“This made my theatrical career choice a little jarring,” he jokes, “but they are all wonderfully supportive and have never missed a performance.”
As a youngster, Schrock spent a lot of time outdoors and engaged in sports.
“And I mean all of the sports,” he says. “Baseball, basketball, soccer, football, and golf.”
In addition to sports, he honed his performance skills showing rabbits, goats and calves at the county’s 4-H fair.
But he found his true calling at the age of eight when the Missoula Children’s Theatre of Montana made its first visit to his elementary school. The organization sends a troupe of actors and directors throughout the country to involve local schoolchildren in theater productions. He participated every year they came to his school.
“This was my first real acting experience,” Schrock says, “and I was hooked.”
As a fifth grader, he saw Lakeland High School’s production of Joseph and the Amazing Technicolor Dreamcoat. “I was simply astounded by the production,” he says. “I saw every single one of their shows. Little did I know that in a few years I would be up on the same stage doing the same thing.”
As a freshmen at LHS he nailed his first audition and was cast as Claudio in Much Ado About Nothing.
“I loved every second of it,” he remembers. “I could not wait to do another show.”
Seventeen productions later, he is starring as Franklin Shepard in the Stephen Sondheim musical Merrily We Roll Along with the IPFW Department of Theatre.
IPFW was an easy choice of schools for Schrock. Much like a high school baseball or basketball player, he was “scouted.” IPFW’s theater chair John O’Connell and technical director Mark DeLancey attended the two productions he starred in during his senior year in high school. After his performance in Oklahoma!, O’Connell offered him a theater scholarship. “That was essentially the equivalent of my audition for the department,” Schrock says.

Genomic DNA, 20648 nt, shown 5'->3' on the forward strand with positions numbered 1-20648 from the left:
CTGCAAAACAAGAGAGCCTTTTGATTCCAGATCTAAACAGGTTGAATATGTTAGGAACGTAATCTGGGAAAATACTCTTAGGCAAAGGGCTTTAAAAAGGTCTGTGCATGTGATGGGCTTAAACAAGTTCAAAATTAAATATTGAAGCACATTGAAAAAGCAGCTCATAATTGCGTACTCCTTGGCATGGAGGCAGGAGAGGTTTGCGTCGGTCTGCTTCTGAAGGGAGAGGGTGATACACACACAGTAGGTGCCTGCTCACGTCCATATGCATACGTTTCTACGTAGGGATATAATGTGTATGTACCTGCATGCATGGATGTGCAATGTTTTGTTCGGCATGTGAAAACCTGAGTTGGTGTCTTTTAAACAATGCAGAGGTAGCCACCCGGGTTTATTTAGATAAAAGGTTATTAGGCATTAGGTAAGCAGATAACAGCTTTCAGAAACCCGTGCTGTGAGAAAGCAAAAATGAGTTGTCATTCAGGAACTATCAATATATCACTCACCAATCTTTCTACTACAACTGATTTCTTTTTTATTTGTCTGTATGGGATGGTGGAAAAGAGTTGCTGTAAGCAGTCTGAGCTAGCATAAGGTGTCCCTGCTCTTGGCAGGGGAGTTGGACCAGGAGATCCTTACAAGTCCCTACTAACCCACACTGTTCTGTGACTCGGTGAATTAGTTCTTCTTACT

Now a junior, he says he considers IPFW as a second home.
“The smaller, close-knit nature of the department allows for this connection,” he says. “Everyone is willing to work with all types of people. It’s like ‘the melting pot’ of college degrees.”
Schrock recognizes the importance of being able to work with diverse groups of people even outside the theatre.
“Employers are learning that theater breeds this kind of acceptance as well,” he says. “More and more, theater majors are being hired in different fields because of their willingness to get things done and their ability to work really solidly as a team.”
This spirit of teamwork and a family atmosphere have been fostered by the IPFW theaterstaff.
“Our professors here are all essentially parent figures for all of us,” Schrock says. “It gives me more of an incentive to do my best in all of my academic ventures because disappointing one of the professors feels like letting down a parent. If that doesn’t explain how integral our professors are in our lives, I don’t know what will.”
Schrock also appreciates the professional background and experiences the teaching staff brings to their classrooms.
“Wonderful professors are the ones who teach from real life experiences,” he says. “That is exactly what we have at IPFW: wonderful professors.”